Fallen Navy SEAL Enshrined in Pentagon’s Hall of Heroes
By John J. Kruzel
American Forces Press Service
WASHINGTON, Apr. 9, 2008 Petty Officer 2nd Class Michael A. Monsoor, a Navy SEAL who posthumously received the Medal of Honor yesterday for his heroic actions in Iraq, joined a rarefied fraternity of military heroes at the Pentagon today.
In September 2006, Monsoor leaped onto a grenade and used his body to absorb a blast that likely would have killed two fellow SEALs and several Iraqi soldiers. For his heroism, the Defense Department today enshrined Monsoor’s name alongside the 3,446 other Medal of Honor recipients honored in its Hall of Heroes.
“To stand in this room, surrounded by reminders of greatness, of sacrifice and of heroism almost beyond comprehension, shakes the soul and stirs the heart,” Navy Secretary Donald C. Winter told the audience inside the Hall of Heroes.
Monsoor, a 25 year-old machine gunner with SEAL Team 3, was providing security in Ramadi, Iraq, at a sniper lookout post on Sept. 29, 2006, when a fragmentation grenade hit his chest and bounced to the floor. Positioned next to the single exit, only Monsoor could have escaped harm.
Instead, he threw himself onto the grenade. Monsoor used his body to absorb the blast and shield two nearby SEALs. The SEALs and eight Iraqi soldiers survived, some with wounds, others unscathed.
Thirty minutes later, Monsoor died.
“He had a clear path to safety,” Winter said. “But he chose a different path, a path of honor that embodies the way of a Navy SEAL.”
When Monsoor was assigned to Ramadi, it was the most dangerous city in the world for an American servicemember, said Navy Adm. Eric Olson, commander of U.S. Special Operations Command.
Monsoor and his unit received hostile fire on 75 percent of their missions, and many believed the entire Anbar province -- home to Ramadi and other fiercely contentious cities -- was “irrevocably lost to a growing insurgency,” Olson said.
“At that time, in that place, what was needed most was brave and highly trained men with guns, determination and discipline,” he said. “Navy SEALs … answered the call, and Michael Monsoor was the best of them.”
Army Lt. Col. Ronald Clark, Monsoor’s former commanding officer, said the petty officer and his unit embodied the strength and courage of the unified fight against the enemy.
Their efforts, he said, helped foster what is known as the “Anbar Awakening,” a societal purging of extremism by a coalition-Anbari alliance that ushered in a level of stability unprecedented since U.S. operations in Iraq began.
“Mikey’s valor and selfless service will continue to inspire legions of brave Americans,” said Army Lt. Col. Ronald Clark, former commander of the 101st Airborne Division's 1st Battalion, 506th Infantry Regiment. “He’ll inspire brave men and women to take up arms to protect our country and our way of life.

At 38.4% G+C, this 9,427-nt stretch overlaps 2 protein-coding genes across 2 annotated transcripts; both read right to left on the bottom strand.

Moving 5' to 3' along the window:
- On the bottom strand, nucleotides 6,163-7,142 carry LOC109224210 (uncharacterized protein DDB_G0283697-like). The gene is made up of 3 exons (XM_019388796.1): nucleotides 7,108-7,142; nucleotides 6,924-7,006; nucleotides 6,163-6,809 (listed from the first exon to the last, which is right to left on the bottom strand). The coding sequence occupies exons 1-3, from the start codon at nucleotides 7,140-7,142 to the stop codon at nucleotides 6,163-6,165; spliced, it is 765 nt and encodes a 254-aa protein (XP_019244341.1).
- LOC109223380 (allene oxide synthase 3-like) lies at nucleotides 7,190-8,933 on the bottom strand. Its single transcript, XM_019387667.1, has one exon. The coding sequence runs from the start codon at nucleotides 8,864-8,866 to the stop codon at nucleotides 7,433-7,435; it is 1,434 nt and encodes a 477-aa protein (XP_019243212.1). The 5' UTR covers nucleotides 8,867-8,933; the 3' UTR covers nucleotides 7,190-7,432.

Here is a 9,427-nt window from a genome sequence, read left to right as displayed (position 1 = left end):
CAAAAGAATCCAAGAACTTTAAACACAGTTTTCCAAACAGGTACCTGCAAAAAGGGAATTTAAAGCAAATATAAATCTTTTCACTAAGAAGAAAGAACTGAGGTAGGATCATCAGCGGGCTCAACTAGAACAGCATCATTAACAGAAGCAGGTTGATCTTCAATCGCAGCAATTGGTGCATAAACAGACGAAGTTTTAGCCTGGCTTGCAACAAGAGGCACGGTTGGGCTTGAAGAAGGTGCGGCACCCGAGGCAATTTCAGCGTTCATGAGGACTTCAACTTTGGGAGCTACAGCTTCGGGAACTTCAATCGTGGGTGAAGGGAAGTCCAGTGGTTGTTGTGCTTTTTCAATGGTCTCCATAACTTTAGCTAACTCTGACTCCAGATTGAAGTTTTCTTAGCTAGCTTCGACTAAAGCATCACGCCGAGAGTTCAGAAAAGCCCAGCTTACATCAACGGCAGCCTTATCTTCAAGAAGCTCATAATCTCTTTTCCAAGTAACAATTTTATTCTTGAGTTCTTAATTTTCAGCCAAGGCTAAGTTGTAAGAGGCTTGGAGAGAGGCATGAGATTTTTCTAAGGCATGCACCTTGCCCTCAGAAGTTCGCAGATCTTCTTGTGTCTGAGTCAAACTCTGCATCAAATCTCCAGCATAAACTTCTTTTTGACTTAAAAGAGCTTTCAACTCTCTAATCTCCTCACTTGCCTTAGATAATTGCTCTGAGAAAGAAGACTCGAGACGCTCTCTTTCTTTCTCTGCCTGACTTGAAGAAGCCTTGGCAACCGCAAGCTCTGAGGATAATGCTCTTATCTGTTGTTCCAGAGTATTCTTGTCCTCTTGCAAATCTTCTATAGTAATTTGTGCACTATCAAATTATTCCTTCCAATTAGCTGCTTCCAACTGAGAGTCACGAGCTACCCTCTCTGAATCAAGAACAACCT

“He’ll continue to inspire us all, because his spirit is forever woven in the fabric of a grateful nation who will never forget him or his sacrifice to save the lives of his brothers on that rooftop,” he continued. “We are honored by his life, humbled by his courage and blessed to have served in the company of a hero.”
Family members of the slain SEAL wept and clutched each other in a ceremony packed with servicemembers of all branches and rank who gathered to pay homage to the fourth servicemember to receive the Medal of Honor since the beginning of operations Enduring Freedom and Iraqi Freedom.
George and Sally Monsoor, the fallen petty officer’s parents, accepted the decoration on their son’s behalf during a White House ceremony yesterday. The Medal of Honor, awarded for gallantry in combat exceeding the call of duty, is the nation’s highest military decoration.
President Bush yesterday characterized Monsoor, a native of Long Beach, Calif., as an unlikely candidate for the SEALs. As a child, he suffered from asthma attacks and coughing fits that routinely landed him in the hospital, Bush said.
But the asthmatic child resolved to wean himself off his inhaler, strengthening his lungs by challenging his siblings in swimming races. The determined child grew into a young man who eventually completed SEAL training, which Bush called the “ultimate test of physical endurance.”
“Less than a third of those who begin this training become SEALs,” he said. “But Mike would not be denied a spot.”
Providing historical context for the decoration today, Deputy Defense Secretary Gordon R. England told the audience the Medal of Honor is earned through actions so courageous they dwarf all other forms of bravery.
“It must put the recipient’s life at risk. It must be the type of deed, which had it not been done, the recipient would not be subject to criticism,” he told the audience today. “It, and its recipients, are genuine national treasures.”
England said war brings to the fore the best and worst human qualities. “Michael Monsoor showed us, again and again, on the violent battlefields of Iraq, and in every step of his young life, the very best we can be,” he said.